Fixed and Mobile Networks are Becoming Unsustainable, in Many Markets
An argument can be made that a growing number of tier-one service providers cannot invest profitably in their networks, even if markets require ever-more capacity. In the recent past, that might have been thought a problem for fixed network operators. Now it appears to be becoming an issue for mobile operators as well.
An analysis by A.T. Kearny suggests that only the top four players in any Southeast Asian geography are able to earn positive financial returns. More importantly, only the top two players in a geography seem to consistently make returns in excess of their cost of capital. Some have argued that is a problem for firms such as AT&T and Verizon as well, arguably pertaining mostly to their fixed networks.
Researchers at PwC studied the financial performance of 78 fixed-line, mobile and cable operators with a collective annual capex of some $200 billion, nearly 66 percent of the industry’s total spend.
The research found that, over the past decade, the average long-term return on investment (ROI) has been just six percent. That is three percentage points less than the cost of the capital itself. In other words, operating revenue is not covering the cost of capital.
At the same time, revenue growth rates are dropping in most markets.
Consider Verizon, which earns very little from its fixed network operations, and almost all earnings from the mobile business, or AT&T, which earns a bit more from its fixed network, but still earns most of its money from mobility services.
In 2013, Verizon generated 21 percent of total earnings from its fixed network, and 79 percent from mobile services.
Mobile represented 68 percent of revenue in 2013, while fixed operations generated 32.5 percent of total revenue. In other words, mobile creates significantly more profit margin than the fixed network.
AT&T shows the same pattern, if different magnitudes. In 2013, mobile represented 54 percent of revenue and 60 percent of profit; the fixed network 46 percent of revenue and 40 percent of profit.
And capital intensity seems to be rising.
That mismatch between profit and investment explains why fixed network internet access speeds have lagged, compared to cable operator speeds. A rational executive would invest where there is growth, higher profit and strategic advantage--the mobile network--and harvest the proceeds of the legacy fixed network.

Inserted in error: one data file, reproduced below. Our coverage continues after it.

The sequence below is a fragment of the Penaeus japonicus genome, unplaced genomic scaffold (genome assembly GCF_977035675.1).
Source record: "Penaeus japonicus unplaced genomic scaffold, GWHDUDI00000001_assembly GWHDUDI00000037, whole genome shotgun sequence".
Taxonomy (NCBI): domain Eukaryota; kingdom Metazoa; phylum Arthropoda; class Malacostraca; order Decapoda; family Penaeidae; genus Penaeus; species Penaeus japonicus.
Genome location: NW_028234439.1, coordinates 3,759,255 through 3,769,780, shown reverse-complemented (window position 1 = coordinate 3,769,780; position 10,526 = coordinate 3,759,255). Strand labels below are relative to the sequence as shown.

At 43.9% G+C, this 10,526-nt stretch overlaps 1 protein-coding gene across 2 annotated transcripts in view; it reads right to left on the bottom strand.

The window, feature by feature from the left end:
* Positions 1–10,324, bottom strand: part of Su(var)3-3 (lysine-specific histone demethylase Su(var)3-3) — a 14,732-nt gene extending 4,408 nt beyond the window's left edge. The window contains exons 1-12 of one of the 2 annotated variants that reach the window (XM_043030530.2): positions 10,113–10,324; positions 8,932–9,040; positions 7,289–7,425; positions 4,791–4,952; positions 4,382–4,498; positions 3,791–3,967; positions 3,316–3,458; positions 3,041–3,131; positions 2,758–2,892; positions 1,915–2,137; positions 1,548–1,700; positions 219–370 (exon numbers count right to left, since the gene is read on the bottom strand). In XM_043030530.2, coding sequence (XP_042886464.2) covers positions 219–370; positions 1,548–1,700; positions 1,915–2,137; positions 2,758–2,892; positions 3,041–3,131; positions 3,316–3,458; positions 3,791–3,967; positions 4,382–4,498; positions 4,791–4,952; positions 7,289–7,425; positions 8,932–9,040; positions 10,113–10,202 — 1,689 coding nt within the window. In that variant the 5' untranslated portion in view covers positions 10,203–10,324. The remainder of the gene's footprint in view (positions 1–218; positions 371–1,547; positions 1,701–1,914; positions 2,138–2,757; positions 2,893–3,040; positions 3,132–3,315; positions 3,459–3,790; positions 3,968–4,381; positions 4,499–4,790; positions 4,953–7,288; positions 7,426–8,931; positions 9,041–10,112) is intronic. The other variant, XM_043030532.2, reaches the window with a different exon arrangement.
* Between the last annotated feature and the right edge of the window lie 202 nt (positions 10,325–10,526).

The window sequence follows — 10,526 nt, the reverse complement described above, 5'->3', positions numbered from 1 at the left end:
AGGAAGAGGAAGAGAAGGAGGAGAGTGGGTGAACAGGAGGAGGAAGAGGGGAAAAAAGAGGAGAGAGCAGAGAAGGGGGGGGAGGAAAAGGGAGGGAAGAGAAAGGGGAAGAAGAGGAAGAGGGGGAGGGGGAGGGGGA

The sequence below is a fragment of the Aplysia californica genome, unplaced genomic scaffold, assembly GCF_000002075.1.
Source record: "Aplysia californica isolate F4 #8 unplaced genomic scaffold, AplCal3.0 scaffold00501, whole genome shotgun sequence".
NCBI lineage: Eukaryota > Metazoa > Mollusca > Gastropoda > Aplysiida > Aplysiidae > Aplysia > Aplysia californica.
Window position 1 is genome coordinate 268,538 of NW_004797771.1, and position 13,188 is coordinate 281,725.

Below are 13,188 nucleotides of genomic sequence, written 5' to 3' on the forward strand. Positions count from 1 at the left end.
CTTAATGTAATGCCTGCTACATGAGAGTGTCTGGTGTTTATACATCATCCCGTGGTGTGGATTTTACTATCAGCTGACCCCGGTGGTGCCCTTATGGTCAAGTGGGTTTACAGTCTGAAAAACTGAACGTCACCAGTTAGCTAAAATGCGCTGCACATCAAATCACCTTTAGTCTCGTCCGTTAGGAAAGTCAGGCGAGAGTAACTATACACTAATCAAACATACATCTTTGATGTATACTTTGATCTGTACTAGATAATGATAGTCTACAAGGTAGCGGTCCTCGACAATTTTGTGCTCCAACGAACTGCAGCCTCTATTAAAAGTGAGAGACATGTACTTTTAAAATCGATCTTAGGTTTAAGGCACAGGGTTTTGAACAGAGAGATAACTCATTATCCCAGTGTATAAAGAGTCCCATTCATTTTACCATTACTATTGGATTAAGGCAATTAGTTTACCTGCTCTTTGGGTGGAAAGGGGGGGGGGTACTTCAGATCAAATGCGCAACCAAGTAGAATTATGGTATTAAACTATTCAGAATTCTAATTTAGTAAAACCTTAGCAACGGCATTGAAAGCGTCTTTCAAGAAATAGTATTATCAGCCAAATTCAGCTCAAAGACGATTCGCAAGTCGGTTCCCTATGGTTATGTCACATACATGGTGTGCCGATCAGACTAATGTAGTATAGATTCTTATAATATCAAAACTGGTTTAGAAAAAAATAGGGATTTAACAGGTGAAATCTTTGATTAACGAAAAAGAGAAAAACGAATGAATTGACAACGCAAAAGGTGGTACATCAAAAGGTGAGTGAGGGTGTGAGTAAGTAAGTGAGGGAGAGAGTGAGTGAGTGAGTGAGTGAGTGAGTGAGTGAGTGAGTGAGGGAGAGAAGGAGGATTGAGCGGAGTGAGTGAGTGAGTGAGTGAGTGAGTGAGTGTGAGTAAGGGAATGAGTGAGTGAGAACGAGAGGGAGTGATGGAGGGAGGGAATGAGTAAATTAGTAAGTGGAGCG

While it is understandable that policy advocates and regulators call for more investment by tier-one telcos in their fixed networks, “how” to make that investment at a profit is the issue. Tier-one service providers with mobile assets long have assumed mobile would lead their businesses. The only issue has been what to do with the fixed assets, which have been declining n value.
Calling for ubiquitous fiber to the home deployment arguably is a losing proposition, as it no longer is clear that investment would ever generate a return.
Other telcos without mobile assets might be able to use new shared spectrum or unlicensed spectrum assets to upgrade using fixed wireless platforms. In some cases, wholesale access might provide an opportunity to upgrade, as well.
What seems rather abundantly clear is that U.S. telcos already have lost the competition with cable companies for leadership of the internet access business. Cable operators have for a few years gained all of the net new additions in the market, and, on average, offer top speeds two orders of magnitude (100 times) faster than what telcos offer.
Most popular advertised service tiers
Speed Tiers (Download)
Time Warner Cable
“Cable based ISPs are driving the growth in new high speed service tiers,” the Federal Communications Commission says. In fact “the maximum advertised download speeds among the most popular service tiers offered by ISPs using cable technologies have increased from 12-30 Mbps in March 2011 to 100-300 Mbps in September 2015.”
“In contrast, the maximum advertised download speeds that were tested among the most popular service tiers offered by ISPs using DSL technology have, with some exceptions, changed little since 2011,” the FCC report notes.